Vaccines "save lives by protecting people against disease," but they "also are an engine for economic growth -- far beyond their health benefits," GAVI Alliance CEO Seth Berkley writes in a CNN opinion piece. GAVI and its "many partners, including prominent companies," "recognize that in addition to the humanitarian need, countries such as Tanzania are emerging markets that can fulfill their economic ambitions only if they also can ensure good health for their citizens," he states. Berkley describes efforts to increase vaccination rates in Tanzania, and he writes, "[W]e know for a fact that vaccines -- in addition to saving lives and improving health -- are the cornerstone of a vibrant economy, fuel growth and serve as a magnet for foreign investment. Indeed, research has shown vaccines to be among the most cost-effective investments in global development."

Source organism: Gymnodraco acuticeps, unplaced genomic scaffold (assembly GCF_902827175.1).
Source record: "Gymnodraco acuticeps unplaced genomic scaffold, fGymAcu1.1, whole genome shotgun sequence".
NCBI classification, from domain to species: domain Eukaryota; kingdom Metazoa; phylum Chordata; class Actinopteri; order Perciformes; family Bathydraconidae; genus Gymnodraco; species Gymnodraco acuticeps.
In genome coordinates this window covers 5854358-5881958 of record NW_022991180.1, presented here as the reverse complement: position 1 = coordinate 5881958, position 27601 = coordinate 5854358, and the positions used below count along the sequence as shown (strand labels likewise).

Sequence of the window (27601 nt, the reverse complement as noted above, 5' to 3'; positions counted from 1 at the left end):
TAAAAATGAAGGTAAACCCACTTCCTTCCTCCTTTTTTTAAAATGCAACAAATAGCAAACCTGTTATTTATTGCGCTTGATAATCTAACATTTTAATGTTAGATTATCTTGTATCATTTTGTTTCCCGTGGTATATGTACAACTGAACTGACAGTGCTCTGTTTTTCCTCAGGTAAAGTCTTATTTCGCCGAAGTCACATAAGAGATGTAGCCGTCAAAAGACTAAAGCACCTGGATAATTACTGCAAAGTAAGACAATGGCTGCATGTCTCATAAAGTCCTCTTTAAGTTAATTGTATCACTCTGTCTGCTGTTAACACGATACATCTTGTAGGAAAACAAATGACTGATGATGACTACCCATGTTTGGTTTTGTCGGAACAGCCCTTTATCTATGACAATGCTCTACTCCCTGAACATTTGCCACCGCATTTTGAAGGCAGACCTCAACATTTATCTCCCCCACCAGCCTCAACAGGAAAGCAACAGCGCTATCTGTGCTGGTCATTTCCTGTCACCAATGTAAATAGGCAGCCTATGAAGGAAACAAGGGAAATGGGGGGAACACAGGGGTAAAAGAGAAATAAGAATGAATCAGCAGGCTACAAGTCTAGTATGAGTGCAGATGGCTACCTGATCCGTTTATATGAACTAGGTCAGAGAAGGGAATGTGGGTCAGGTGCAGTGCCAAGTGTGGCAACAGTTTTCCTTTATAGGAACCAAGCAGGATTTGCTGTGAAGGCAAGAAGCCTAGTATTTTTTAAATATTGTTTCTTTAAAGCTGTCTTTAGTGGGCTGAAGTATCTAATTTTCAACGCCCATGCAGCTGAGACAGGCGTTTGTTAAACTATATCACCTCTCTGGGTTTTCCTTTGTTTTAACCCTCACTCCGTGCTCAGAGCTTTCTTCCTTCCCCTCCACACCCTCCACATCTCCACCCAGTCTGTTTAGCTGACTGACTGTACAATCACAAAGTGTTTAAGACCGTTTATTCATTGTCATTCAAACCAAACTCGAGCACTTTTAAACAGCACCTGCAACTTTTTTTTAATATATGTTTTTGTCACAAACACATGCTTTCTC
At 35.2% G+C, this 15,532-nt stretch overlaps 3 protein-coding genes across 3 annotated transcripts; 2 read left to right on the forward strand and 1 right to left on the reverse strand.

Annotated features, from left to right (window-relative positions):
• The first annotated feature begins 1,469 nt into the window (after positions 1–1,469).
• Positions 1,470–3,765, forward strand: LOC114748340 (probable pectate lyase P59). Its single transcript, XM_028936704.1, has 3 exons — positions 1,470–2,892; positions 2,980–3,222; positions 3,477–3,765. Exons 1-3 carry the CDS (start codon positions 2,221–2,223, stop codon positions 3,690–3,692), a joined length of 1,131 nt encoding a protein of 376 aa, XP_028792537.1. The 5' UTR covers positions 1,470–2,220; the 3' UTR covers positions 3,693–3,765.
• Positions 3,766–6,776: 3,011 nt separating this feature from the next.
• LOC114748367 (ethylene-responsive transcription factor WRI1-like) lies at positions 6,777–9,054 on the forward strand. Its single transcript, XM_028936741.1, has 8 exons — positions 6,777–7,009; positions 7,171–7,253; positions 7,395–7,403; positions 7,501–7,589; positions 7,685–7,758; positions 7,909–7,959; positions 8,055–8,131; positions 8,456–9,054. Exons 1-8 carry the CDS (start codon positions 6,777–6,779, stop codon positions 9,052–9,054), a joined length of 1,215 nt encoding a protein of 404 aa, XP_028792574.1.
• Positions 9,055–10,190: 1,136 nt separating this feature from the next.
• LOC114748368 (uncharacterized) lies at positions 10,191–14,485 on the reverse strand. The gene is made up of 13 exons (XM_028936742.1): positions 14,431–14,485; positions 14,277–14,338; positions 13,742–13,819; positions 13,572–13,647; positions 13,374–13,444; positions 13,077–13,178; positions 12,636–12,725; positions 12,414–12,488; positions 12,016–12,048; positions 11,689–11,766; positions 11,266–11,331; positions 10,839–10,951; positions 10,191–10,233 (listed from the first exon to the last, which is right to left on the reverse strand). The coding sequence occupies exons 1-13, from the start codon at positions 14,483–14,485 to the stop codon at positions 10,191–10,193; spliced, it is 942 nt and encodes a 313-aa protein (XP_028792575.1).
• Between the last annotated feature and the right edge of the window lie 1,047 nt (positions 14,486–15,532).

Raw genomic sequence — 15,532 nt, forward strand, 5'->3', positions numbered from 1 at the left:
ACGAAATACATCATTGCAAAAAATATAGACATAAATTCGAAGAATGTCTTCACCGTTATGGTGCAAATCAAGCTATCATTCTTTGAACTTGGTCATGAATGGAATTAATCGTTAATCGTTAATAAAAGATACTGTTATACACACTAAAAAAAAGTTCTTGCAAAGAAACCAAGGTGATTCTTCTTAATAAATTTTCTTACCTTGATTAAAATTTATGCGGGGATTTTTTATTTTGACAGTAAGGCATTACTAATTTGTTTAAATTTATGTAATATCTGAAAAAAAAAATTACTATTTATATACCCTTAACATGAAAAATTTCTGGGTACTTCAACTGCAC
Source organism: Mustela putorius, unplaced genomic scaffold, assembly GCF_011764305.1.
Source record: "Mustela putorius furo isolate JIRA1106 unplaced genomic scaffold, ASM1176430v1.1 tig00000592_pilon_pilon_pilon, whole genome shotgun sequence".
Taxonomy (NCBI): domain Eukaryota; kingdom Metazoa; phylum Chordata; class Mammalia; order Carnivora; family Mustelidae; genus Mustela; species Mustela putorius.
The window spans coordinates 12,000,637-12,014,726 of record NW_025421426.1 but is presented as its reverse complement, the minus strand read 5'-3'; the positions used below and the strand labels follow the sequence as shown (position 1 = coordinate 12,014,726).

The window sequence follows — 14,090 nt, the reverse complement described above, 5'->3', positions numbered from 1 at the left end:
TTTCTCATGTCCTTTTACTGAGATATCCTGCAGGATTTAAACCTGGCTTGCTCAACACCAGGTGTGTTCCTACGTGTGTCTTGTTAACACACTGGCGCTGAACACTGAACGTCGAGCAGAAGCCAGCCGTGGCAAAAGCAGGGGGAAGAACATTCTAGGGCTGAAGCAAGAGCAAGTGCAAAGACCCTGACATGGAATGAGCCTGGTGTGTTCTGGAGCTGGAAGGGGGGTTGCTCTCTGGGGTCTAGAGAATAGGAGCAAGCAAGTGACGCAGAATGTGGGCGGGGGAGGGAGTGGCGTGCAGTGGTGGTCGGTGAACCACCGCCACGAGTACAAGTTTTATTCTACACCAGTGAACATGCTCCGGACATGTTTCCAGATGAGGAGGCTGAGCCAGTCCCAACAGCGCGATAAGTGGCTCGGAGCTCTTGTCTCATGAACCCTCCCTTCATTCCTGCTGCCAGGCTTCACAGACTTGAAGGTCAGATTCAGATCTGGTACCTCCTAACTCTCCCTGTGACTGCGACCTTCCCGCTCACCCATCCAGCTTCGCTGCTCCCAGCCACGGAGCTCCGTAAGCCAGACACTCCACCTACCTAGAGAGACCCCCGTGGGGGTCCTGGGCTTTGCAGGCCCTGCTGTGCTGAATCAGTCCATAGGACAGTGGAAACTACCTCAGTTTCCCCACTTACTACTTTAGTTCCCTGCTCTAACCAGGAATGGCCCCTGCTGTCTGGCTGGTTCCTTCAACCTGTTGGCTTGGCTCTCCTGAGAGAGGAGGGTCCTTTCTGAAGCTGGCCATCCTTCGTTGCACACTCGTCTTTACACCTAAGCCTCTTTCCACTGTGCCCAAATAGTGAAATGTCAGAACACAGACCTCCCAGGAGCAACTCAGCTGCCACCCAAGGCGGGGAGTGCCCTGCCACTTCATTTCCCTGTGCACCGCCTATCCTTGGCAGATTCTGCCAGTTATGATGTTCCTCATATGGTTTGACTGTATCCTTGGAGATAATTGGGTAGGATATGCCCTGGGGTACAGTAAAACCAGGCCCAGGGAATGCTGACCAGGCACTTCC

Several studies "that look beyond the health impacts [of vaccines] toward areas such as cognitive development, educational attainment, labor productivity, and financial attainment ... are getting noticed in African countries -- not only by health ministers, but also by finance ministers and other officials," Berkley says. "GAVI now is in the midst of helping immunize another quarter billion people, which could save an additional four million lives by 2015," he writes, adding, "The private sector is involved, providing core business skills to tackle key obstacles to immunization in the developing world" and "compassionate in their outlook while aware of the underlying economic value of vaccines." Berkley concludes, "They understand that this is the highest return on investment they could ever make" (12/7).
This article was reprinted from kaiserhealthnews.org with permission from the Henry J. Kaiser Family Foundation. Kaiser Health News, an editorially independent news service, is a program of the Kaiser Family Foundation, a nonpartisan health care policy research organization unaffiliated with Kaiser Permanente.